Springtime & a New Lens
Most of my life I’ve lived near the beach.
Now that I live so far away from it and see less sunny days, I am aware of
of just how much I crave sunshine, happy trees, green grass and colorful flowers.
Don't get me wrong, I live in an absolutely beautiful place now, but winters can consist of some "sunniless" days.
This is why I love Spring so much and am grateful that it is finally here.
Spring is sunshine, energy, peace and love.
Much like massage therapy.
Since becoming a licensed massage therapist, I’ve been able to SLOW DOWN and help others do the same.
This was not something I have been good at doing during most of my adult life, nor has it been something I ever wanted to be good at.
Much of the time, I am more efficient when working at a faster speed. Also, as a kid I was incredibly shy and I wanted to be the opposite so I put myself in situations where I had to interact with people a lot, no matter how uncomfortable it so often felt. For a shy person, this meant a lot of “noise” that I didn’t know how to handle and my mind was in constant motion.
Thinking fast without much pause, which is how I went about life, does not actually help. It does not help me with efficiency or stress reduction. It took me years to learn this and to figure out how to slow down. I had to endure lots of inner turmoil before I learned to stop rushing through life, work and my experiences.
Before this career I spent most of it as a professional sales rep. Faster was better. I believed I needed to “think faster” so I drank lots of coffee and not just any coffee… I drank very strong coffee that I had to work hard for.
Like so many others, I used to get up extra early to drive over to my favorite cafe where I would sit in my car or stand in line for a upwards of a half hour every single morning and sometimes twice per day, because of my false need to think faster and perceived belief that it would help me think better. Yes, my mind was going faster but definitely not in an effective manner so it did me no good from a productive and conscientious standpoint and rather contributed to stressing others out more around me because I was always in a rush, often making mistakes, talking fast and often failing to listen, hear or see so many good and important things that were happening around me. And don’t get me wrong, I succeeded in many ways by living life this way but by being in this constant state of go, go, go, it caused me to make decisions that made life a lot harder.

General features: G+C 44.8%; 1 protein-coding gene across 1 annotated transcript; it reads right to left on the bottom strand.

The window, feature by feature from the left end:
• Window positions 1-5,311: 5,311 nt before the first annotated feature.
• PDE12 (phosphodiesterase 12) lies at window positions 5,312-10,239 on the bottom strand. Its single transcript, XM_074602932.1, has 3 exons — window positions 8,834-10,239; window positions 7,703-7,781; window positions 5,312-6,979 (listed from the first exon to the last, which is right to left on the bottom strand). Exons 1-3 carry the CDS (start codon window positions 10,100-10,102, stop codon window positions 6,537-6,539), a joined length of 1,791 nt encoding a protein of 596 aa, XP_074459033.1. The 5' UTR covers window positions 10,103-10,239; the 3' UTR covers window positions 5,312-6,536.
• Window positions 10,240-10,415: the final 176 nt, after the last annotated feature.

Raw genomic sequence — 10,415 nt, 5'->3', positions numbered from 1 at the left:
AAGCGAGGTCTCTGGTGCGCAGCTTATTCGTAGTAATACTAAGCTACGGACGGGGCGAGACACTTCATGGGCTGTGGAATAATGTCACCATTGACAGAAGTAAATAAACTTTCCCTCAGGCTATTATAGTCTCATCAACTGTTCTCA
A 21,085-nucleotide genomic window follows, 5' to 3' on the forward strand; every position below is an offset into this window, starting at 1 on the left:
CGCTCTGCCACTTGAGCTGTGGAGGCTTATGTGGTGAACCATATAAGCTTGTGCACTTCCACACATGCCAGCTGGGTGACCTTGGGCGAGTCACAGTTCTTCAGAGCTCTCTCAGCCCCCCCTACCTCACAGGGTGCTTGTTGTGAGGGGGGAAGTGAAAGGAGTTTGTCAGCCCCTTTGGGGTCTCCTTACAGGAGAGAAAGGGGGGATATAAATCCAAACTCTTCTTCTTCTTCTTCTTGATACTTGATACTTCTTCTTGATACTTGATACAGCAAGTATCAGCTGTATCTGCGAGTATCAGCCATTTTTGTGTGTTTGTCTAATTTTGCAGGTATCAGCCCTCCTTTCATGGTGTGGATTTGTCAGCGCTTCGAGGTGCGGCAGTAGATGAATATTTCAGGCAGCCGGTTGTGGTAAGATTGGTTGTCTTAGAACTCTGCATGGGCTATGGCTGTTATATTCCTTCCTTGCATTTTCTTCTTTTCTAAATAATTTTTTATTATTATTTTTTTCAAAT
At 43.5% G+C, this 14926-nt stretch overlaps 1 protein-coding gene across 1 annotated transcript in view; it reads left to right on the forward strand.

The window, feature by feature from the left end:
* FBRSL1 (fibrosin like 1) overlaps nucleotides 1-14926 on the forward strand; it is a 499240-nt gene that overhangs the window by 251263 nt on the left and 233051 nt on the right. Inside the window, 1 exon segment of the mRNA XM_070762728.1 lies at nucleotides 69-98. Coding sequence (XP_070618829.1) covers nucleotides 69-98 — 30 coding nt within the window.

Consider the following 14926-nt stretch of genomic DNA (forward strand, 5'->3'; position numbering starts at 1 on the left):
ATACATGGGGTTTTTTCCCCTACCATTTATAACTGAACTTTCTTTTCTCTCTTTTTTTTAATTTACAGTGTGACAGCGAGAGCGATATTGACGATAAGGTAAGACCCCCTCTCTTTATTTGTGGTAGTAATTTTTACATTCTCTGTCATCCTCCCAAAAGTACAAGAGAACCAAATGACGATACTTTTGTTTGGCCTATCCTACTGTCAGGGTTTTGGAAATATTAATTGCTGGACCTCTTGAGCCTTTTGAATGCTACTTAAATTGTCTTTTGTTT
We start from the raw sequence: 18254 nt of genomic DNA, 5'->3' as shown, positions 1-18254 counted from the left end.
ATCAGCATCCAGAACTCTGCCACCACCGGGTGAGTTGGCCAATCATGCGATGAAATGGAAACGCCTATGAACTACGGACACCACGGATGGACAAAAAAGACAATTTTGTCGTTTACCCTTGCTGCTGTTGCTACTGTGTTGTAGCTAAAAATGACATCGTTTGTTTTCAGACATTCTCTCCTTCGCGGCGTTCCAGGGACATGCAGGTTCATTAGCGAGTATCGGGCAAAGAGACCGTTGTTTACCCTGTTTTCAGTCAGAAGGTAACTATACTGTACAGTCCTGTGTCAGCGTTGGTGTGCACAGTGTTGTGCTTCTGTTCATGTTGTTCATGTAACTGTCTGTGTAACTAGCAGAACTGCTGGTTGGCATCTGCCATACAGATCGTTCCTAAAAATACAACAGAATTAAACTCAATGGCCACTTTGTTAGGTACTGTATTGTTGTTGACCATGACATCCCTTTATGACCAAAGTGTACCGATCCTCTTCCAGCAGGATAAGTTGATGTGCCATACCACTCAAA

And, eventually, I crashed.
Eventually I had to take time to REALLY think. I had to reflect and decide what changes needed to be made in my life.
I had to walk away from my old way of doing things and be open to learning to be more efficient and calm. I didn't even know I needed to do this but naturally began moving in this direction due to extreme burn out.
While still in my former career, about 8 years ago, I began to experiment with things that would help slow me down. I've always been a lover of fitness but it had to be FAST. Step class had to consist of flying over the step, kickboxing had to be 10x the speed, and yoga had to be "power yoga". But when I started to dip my toes into a much slower version of everything, I started experimenting with things like yoga teacher training, restorative yoga classes, slower "flow" yoga classes, walking on the treadmill rather than running, slowing down my pace in group fitness classes, massage school, appreciation of different types of massage (not just “deep tissue”), journaling about happy experiences (rather than mostly things I didn't like) and spent lots of time alone reflecting, learning and growing.
So many things in life that actually help us rather than hinder us are ironic. So many things in life that are healthier for us are simple… so simple that we don’t do them.
Rather, we search for those things that are complex, nonsensical or completely unhealthy, because they are temporary fixes or because others are doing them and we assume they are what we need or think we want to do to find the one thing we think we want and need, which we can’t slow down long enough to truly figure out…
So we drink and eat things that actually dumb down our brains, buy things we don’t need or even use, choose to impress people who could care less about us and vice versa, and neglect things and people that and who are good for us.
For the record, I am still a coffee drinker. I make it at home most of the time now and drink it in the morning, only (unless it’s decaf on occasion). It’s much weaker but delicious (no sugar added, not then and not now). I changed my perception of not only the type of coffee I choose to drink but so many other things in life.
I see through a new lens.
It’s ironic that I used to think I couldn’t make coffee at home strong enough and it had to be a certain brand in order for me to have the energy that I thought I needed to do the work required of me. Today, I love making and drinking my coffee at home. It’s part of my “morning ritual”. Today I also engage in activities that slow my mind down, like taking advantage of the beautiful sunny day yesterday here in TN in this first month of Spring and laying out in the sun for part of the day to soak up the Vitamin D. And I focus on sleeping better and going to bed consistently earlier as often as possible, eating more greens, filling my mind with positive info (and avoiding the opposite), spending time with
those who lift me up and doing the same for others…
Today, I think more efficiently. I'm not shooting for perfection but always working to improve.
I have my mentors and positive people in my life to thank. I have my career to thank. I have massage therapy to thank. I have restorative yoga to thank. I have uplifting, kind hearted people to thank. I have my family and friends who are so loving to thank.
I have my wonderful clients to thank. I have the sun to thank.
And today, I am thankful for Springtime.